With new and available genome sequences, investigators delved into phylogenetic patterns and adaptations in lions, leopards, tigers, snow leopards, and jaguars.
Researchers saw an over-representation of rarer variants in isolated groups when they sequenced thousands of individuals from 10 European populations.
Following treated leprosy patients, researchers saw three cases of recurrence that were classified as re-infection or relapse cases with genome sequences.
Copy number alterations in red blood cell invasion receptor-related genes that are more common in some African populations appear to protect against severe malaria.
In PNAS this week: SERPINA1 gene variant linked to stroke risk, comparative genomic analysis of cyanobacteria, and more.
The genome may serve as a resource for those studying the fish, which is economically important in some parts of the world and an invasive species in others.
In Genome Biology this week: comparative genomics study of Aspergillus, genetic variation in indigenous African cattle, and more.
The transition from hunter-gatherer to agricultural lifestyles seems to have spread to the Baltics without massive migration from Anatolia or the Levant.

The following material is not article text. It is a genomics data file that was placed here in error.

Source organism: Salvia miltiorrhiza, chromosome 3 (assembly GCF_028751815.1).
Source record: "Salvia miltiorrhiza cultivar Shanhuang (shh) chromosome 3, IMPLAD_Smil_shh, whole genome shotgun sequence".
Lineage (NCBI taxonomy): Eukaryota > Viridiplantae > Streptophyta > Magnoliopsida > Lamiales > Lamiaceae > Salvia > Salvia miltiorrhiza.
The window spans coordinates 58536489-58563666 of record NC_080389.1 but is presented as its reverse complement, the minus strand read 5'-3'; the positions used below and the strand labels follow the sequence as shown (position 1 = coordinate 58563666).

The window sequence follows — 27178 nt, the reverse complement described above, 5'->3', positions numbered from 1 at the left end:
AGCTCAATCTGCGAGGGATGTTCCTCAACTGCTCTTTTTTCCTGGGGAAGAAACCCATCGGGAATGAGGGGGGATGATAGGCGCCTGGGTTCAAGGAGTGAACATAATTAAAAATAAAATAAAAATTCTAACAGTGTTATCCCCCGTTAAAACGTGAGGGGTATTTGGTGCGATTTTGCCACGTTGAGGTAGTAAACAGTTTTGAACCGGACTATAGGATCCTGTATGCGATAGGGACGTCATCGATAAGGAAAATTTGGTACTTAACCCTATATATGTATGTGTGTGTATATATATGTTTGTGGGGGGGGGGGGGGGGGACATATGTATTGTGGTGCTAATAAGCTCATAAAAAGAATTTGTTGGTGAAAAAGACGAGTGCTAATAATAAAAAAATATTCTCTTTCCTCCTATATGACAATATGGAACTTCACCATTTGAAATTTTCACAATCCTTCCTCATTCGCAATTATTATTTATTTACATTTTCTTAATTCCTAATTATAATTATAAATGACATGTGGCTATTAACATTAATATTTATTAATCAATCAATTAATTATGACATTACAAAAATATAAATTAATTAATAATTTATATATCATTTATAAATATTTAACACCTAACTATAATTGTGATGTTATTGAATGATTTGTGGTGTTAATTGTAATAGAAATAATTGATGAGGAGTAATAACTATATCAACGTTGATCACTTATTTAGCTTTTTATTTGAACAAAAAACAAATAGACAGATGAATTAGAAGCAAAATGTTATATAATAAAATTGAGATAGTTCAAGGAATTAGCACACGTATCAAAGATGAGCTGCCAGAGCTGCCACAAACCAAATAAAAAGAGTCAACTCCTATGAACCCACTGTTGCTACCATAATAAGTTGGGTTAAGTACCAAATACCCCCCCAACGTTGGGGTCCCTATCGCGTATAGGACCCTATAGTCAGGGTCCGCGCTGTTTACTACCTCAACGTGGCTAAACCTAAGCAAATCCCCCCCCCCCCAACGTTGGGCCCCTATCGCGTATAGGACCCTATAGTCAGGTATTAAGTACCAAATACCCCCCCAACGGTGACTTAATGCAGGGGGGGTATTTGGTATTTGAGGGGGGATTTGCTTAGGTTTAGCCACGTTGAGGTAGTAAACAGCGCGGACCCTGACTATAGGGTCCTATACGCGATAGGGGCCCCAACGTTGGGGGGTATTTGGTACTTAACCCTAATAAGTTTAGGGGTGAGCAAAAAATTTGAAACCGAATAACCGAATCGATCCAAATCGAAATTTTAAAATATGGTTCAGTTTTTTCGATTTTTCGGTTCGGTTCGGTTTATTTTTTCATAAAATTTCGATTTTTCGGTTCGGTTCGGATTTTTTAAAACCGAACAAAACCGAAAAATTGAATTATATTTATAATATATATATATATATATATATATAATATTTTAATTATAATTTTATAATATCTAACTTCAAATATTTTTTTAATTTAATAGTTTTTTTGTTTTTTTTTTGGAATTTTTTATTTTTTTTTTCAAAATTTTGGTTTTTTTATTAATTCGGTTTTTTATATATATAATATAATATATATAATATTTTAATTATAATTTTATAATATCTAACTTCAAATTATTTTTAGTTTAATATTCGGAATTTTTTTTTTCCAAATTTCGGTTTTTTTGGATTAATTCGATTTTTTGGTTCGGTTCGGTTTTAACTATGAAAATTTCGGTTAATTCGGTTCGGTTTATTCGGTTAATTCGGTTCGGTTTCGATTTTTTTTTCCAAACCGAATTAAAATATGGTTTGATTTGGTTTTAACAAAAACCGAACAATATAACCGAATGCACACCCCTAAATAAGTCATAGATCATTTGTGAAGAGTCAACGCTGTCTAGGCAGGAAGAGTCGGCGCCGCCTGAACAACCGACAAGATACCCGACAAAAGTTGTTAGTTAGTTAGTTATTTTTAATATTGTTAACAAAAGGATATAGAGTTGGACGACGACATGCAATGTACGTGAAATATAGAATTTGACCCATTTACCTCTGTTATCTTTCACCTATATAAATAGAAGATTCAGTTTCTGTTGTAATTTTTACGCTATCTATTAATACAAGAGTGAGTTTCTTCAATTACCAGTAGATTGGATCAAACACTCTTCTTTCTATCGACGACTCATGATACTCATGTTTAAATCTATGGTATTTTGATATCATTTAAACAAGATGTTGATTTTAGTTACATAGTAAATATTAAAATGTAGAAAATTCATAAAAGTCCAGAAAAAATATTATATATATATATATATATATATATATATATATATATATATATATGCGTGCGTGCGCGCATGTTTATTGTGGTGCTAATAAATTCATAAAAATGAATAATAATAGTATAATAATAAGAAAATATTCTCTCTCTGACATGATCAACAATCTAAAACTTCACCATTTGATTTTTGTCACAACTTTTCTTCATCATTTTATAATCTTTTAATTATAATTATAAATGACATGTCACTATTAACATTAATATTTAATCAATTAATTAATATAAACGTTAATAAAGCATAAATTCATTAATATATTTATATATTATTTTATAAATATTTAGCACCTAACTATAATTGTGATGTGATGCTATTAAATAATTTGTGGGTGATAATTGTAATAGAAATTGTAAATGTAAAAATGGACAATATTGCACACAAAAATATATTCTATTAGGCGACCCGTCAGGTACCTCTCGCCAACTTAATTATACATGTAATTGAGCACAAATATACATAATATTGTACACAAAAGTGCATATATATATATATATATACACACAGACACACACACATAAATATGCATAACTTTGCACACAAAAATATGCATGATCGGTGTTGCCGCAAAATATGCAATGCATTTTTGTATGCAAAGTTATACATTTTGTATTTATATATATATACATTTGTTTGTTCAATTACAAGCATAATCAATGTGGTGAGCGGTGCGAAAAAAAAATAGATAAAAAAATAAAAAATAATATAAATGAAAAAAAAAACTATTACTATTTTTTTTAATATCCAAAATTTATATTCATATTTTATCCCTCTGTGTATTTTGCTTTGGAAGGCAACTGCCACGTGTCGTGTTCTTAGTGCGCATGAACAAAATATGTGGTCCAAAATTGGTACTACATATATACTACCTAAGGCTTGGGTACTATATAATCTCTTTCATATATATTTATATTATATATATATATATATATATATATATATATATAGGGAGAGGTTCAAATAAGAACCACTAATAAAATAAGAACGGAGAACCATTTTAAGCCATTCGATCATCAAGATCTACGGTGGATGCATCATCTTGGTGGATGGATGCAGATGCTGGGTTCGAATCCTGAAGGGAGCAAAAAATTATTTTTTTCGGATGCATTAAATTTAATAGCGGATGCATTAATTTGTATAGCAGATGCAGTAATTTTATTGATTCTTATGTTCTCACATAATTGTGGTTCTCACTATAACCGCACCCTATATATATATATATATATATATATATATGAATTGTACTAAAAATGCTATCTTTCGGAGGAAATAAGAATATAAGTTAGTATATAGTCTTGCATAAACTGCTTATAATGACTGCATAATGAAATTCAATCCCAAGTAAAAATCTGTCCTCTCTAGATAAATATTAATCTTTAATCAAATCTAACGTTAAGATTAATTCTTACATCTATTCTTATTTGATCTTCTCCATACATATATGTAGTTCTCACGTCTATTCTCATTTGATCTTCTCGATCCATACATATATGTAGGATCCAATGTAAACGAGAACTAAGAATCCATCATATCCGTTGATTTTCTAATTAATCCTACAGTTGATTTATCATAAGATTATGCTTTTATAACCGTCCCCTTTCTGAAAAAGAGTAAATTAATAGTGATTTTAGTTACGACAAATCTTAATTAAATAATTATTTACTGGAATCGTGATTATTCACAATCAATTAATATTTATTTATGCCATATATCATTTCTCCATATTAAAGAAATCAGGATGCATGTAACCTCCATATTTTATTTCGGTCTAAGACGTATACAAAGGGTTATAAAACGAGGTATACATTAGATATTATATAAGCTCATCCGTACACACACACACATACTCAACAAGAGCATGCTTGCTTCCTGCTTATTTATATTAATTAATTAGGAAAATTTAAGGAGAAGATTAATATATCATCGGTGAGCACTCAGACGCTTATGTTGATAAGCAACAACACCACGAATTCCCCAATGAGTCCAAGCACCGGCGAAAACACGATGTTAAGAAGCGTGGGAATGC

An international team sequenced samples from two 8,000-year-old human skeletons and compared them to other ancient and modern sequences.
The new sequences also uncovered two new gene families likely involved in Plasmodium malariae's ability to invade host cells.
Researchers find that a personalized medicine approach could help people who experience pain while taking statins, New Scientist reports.
US National Science Foundation is continuing its responsible research conduct training policy despite its flaws, ScienceInsider reports.
A CRISPR-themed meeting explored how the tool could and should be used, Wired reports.
In Science this week: database of proteins' effects on cancer, targeted error correction sequencing, and more.